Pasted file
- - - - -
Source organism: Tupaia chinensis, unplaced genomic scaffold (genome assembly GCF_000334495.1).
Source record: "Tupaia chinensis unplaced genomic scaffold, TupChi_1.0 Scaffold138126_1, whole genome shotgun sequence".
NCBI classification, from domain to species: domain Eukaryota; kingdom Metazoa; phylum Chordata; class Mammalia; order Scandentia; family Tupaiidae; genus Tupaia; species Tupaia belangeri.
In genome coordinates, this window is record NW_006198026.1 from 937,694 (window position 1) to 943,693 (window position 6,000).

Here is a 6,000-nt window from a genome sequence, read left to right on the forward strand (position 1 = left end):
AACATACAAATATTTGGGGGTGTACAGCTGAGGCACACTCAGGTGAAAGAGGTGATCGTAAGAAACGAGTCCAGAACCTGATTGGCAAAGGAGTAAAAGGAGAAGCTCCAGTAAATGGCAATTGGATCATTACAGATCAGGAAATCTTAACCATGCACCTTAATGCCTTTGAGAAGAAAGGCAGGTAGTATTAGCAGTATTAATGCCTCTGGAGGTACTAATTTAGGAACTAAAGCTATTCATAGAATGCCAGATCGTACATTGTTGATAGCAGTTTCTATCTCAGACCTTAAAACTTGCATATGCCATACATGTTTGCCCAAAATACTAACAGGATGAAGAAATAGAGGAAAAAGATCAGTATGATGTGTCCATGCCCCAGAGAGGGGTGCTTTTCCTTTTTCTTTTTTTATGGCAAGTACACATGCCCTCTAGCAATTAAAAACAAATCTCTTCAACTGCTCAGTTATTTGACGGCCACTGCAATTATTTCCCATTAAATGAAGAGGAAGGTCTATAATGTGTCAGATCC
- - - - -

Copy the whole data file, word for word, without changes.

Source organism: Tupaia chinensis, unplaced genomic scaffold (genome assembly GCF_000334495.1).
Source record: "Tupaia chinensis unplaced genomic scaffold, TupChi_1.0 Scaffold138126_1, whole genome shotgun sequence".
NCBI classification, from domain to species: domain Eukaryota; kingdom Metazoa; phylum Chordata; class Mammalia; order Scandentia; family Tupaiidae; genus Tupaia; species Tupaia belangeri.
In genome coordinates, this window is record NW_006198026.1 from 937,694 (window position 1) to 943,693 (window position 6,000).

Here is a 6,000-nt window from a genome sequence, read left to right on the forward strand (position 1 = left end):
AACATACAAATATTTGGGGGTGTACAGCTGAGGCACACTCAGGTGAAAGAGGTGATCGTAAGAAACGAGTCCAGAACCTGATTGGCAAAGGAGTAAAAGGAGAAGCTCCAGTAAATGGCAATTGGATCATTACAGATCAGGAAATCTTAACCATGCACCTTAATGCCTTTGAGAAGAAAGGCAGGTAGTATTAGCAGTATTAATGCCTCTGGAGGTACTAATTTAGGAACTAAAGCTATTCATAGAATGCCAGATCGTACATTGTTGATAGCAGTTTCTATCTCAGACCTTAAAACTTGCATATGCCATACATGTTTGCCCAAAATACTAACAGGATGAAGAAATAGAGGAAAAAGATCAGTATGATGTGTCCATGCCCCAGAGAGGGGTGCTTTTCCTTTTTCTTTTTTTATGGCAAGTACACATGCCCTCTAGCAATTAAAAACAAATCTCTTCAACTGCTCAGTTATTTGACGGCCACTGCAATTATTTCCCATTAAATGAAGAGGAAGGTCTATAATGTGTCAGATCC